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  • The Italian geologist Soldani distinguished (1758) between the fossil fauna of the deep sea and of the shore-lines.

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  • Non-committal as regards evolution, he vastly broadened the field of vertebrate palaeontology by his descriptions of the extinct fauna of England, of South America (including especially the great edentates revealed by the voyage of the " Beagle "), of Australia (the ancient and modern marsupials) and of New Zealand (the great struthious birds).

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  • Meanwhile the researches of Hugh Falconer (1808-1865) and of Proby Thomas Cautley (1802-1871) in the sub-Himalayas brought to light the marvellous fauna of the Siwalik hills of India, published in Fauna antiqua Sivalensis (London, 1845) and in the volumes of Falconer's individual researches.

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  • While establishing the historic divisions of the Silurian in Bohemia, Barrande also propounded his famous theory of " colonies," by which he attempted to explain the aberrant occurrence of strata containing animals of a more advanced stage among strata containing earlier and more primitive faunas; his assumption was that the second fauna had migrated from an unknown neighbouring region.

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  • Fine examples of the spirit of the period as applied to extinct Mammalia are Gaudry's Animaux fossiles et geologie de l'Attique (1862) on the Upper Miocene fauna of Pikermi near Athens, and the remarkable memoirs of Vladimir Onufrievich Kowalevsky (1842-1883), published in 1873.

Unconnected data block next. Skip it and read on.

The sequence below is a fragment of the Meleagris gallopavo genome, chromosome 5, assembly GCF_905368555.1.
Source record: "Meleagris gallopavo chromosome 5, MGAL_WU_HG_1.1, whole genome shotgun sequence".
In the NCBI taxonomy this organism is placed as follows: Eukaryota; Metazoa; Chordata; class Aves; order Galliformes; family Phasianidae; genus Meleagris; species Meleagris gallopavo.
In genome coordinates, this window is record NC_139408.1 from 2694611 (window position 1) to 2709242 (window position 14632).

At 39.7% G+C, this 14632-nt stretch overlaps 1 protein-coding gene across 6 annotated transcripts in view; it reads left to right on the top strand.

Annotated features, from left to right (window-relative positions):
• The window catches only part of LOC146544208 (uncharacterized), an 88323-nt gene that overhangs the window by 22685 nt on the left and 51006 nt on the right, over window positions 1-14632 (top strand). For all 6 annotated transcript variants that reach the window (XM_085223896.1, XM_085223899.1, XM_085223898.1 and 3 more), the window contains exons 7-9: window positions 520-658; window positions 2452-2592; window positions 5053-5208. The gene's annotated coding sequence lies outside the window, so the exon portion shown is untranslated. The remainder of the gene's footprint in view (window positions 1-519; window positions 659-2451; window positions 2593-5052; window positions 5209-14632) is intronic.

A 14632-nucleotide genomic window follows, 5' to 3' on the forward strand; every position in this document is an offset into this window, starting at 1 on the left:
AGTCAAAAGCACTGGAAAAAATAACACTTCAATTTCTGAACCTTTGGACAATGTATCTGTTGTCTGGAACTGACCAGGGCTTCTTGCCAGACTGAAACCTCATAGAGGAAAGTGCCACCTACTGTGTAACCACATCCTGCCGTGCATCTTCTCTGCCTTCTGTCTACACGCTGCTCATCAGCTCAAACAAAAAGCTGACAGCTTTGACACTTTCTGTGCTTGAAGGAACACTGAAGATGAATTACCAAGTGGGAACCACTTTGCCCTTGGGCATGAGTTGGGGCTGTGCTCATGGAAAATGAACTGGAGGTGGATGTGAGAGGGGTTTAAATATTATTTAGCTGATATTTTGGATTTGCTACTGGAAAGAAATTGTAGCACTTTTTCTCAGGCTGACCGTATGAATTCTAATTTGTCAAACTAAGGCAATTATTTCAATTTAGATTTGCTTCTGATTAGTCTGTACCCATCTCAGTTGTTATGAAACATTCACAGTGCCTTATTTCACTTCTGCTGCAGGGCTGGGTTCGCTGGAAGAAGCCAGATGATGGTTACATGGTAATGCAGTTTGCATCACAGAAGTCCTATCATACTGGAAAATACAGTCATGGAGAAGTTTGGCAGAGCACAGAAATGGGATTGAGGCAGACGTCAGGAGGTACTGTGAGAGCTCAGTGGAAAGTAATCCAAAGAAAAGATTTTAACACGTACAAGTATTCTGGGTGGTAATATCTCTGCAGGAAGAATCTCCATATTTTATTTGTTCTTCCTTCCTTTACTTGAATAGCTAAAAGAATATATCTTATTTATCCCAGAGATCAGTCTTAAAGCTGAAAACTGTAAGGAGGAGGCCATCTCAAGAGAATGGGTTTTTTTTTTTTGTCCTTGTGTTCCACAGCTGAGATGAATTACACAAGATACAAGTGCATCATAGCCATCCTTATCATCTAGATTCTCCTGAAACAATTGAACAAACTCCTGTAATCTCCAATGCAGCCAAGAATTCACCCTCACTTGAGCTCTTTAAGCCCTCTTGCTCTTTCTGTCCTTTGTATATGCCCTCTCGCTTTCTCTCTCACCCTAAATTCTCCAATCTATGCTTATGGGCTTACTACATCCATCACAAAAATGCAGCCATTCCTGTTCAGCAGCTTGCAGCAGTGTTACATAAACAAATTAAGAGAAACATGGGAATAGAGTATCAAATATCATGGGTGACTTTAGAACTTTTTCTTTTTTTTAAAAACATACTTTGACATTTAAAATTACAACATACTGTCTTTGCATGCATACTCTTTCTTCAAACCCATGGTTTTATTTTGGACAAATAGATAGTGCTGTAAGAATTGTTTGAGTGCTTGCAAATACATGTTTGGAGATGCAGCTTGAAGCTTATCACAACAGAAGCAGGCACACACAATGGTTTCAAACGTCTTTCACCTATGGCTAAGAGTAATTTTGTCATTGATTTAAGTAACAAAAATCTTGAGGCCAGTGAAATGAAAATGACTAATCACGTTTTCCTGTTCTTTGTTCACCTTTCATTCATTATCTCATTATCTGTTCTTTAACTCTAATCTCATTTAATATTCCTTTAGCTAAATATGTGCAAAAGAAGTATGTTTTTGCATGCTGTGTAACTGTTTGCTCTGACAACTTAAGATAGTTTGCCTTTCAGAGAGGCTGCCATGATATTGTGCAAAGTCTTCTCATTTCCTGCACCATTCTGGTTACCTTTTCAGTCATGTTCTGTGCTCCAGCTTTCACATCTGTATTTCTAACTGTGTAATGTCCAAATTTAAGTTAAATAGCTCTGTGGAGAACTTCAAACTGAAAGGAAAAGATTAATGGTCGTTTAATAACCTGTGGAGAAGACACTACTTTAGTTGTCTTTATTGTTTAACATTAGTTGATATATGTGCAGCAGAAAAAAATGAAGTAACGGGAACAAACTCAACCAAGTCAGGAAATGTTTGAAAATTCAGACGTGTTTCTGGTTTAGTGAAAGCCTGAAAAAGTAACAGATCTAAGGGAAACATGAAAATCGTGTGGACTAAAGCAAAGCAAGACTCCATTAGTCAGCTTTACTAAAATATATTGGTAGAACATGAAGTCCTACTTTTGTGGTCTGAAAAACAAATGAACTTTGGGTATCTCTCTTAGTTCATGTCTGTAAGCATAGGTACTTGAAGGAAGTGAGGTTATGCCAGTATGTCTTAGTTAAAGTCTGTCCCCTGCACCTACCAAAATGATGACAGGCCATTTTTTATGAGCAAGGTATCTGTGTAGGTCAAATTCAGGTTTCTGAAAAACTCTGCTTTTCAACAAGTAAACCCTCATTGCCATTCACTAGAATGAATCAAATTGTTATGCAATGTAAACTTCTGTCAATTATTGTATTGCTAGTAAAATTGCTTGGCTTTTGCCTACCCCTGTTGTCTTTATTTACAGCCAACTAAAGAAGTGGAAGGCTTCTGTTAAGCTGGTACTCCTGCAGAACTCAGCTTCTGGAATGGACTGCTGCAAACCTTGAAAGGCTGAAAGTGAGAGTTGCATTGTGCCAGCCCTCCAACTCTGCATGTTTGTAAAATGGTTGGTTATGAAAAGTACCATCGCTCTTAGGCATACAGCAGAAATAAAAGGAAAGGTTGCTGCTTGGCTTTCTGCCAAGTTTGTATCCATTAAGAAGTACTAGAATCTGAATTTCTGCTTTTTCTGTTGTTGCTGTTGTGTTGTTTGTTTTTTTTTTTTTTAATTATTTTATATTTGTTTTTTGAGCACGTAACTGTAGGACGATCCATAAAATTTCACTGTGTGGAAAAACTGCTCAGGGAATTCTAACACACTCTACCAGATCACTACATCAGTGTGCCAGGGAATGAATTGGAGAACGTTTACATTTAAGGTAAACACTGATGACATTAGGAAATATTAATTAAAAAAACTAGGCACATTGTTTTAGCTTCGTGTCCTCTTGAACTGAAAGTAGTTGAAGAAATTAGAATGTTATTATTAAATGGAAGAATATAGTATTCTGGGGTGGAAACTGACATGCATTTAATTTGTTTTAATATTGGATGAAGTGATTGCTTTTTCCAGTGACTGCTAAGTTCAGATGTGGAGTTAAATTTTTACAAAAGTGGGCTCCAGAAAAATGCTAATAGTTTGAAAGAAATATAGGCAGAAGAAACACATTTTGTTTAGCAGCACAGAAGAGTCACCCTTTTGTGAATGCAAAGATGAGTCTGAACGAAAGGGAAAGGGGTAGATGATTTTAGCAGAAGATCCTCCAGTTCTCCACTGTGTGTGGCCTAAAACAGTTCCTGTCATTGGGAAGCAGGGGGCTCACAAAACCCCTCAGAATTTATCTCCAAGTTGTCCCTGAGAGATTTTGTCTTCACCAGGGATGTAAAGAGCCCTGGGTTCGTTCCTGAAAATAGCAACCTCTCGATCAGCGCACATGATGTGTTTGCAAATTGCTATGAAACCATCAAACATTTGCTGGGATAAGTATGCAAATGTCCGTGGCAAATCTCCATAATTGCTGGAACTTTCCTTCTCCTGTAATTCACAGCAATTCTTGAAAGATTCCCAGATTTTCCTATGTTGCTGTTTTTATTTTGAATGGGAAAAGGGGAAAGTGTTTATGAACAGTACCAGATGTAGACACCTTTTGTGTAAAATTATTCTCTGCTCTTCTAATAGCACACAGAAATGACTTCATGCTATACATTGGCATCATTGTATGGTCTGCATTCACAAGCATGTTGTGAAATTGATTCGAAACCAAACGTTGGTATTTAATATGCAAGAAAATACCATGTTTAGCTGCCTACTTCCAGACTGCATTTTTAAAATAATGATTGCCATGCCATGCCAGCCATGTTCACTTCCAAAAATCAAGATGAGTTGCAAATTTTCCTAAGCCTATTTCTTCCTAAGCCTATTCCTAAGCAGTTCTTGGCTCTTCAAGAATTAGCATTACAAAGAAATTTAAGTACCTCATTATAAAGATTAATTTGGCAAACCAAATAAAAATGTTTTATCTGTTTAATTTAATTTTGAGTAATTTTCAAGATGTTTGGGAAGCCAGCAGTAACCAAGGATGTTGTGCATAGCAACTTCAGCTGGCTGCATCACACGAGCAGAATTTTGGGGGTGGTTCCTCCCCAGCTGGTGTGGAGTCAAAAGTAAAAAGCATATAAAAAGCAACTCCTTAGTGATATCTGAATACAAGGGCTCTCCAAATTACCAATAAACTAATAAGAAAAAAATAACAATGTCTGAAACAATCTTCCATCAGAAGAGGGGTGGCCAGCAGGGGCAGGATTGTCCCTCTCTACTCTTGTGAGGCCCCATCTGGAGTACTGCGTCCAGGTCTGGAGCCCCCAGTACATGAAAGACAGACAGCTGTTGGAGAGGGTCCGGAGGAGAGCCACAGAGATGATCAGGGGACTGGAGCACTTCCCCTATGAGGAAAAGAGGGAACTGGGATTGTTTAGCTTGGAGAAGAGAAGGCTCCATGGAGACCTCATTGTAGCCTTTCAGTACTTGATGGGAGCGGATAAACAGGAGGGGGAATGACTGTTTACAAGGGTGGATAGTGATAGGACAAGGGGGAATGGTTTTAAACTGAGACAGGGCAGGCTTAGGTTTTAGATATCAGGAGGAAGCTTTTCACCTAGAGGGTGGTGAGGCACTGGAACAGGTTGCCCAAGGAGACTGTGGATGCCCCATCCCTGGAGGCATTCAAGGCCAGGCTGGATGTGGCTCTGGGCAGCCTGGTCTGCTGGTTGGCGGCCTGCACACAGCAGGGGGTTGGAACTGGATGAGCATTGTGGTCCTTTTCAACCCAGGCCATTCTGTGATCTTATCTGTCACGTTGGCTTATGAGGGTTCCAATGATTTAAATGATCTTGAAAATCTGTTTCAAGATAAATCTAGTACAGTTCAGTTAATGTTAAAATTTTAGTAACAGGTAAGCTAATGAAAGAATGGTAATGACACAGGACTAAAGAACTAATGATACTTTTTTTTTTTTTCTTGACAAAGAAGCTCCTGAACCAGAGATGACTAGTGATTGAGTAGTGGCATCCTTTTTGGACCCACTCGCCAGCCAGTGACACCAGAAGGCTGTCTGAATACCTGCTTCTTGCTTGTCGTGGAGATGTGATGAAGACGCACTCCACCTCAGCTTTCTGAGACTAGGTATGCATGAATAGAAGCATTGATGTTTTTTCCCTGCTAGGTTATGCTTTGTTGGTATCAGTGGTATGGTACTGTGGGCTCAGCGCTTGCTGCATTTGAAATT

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  • Thus the collective fauna of ancient South America mimics the independently evolved collective fauna of North America, the collective fauna of modern Australia mimics the collective fauna of the Lower Eocene of North America.

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  • We are thus working out gradually the separate contributions of the land masses of North America, South America, Europe, Asia, Africa, and of Australia to the mammalian fauna of the world, a result which can be obtained through palaeontology only.

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  • The birds - the largest factor in the fauna - have become very greatly reduced through the introduction of cats, dogs and pigs, as well as by the constant persecution of every sort of animal by the natives.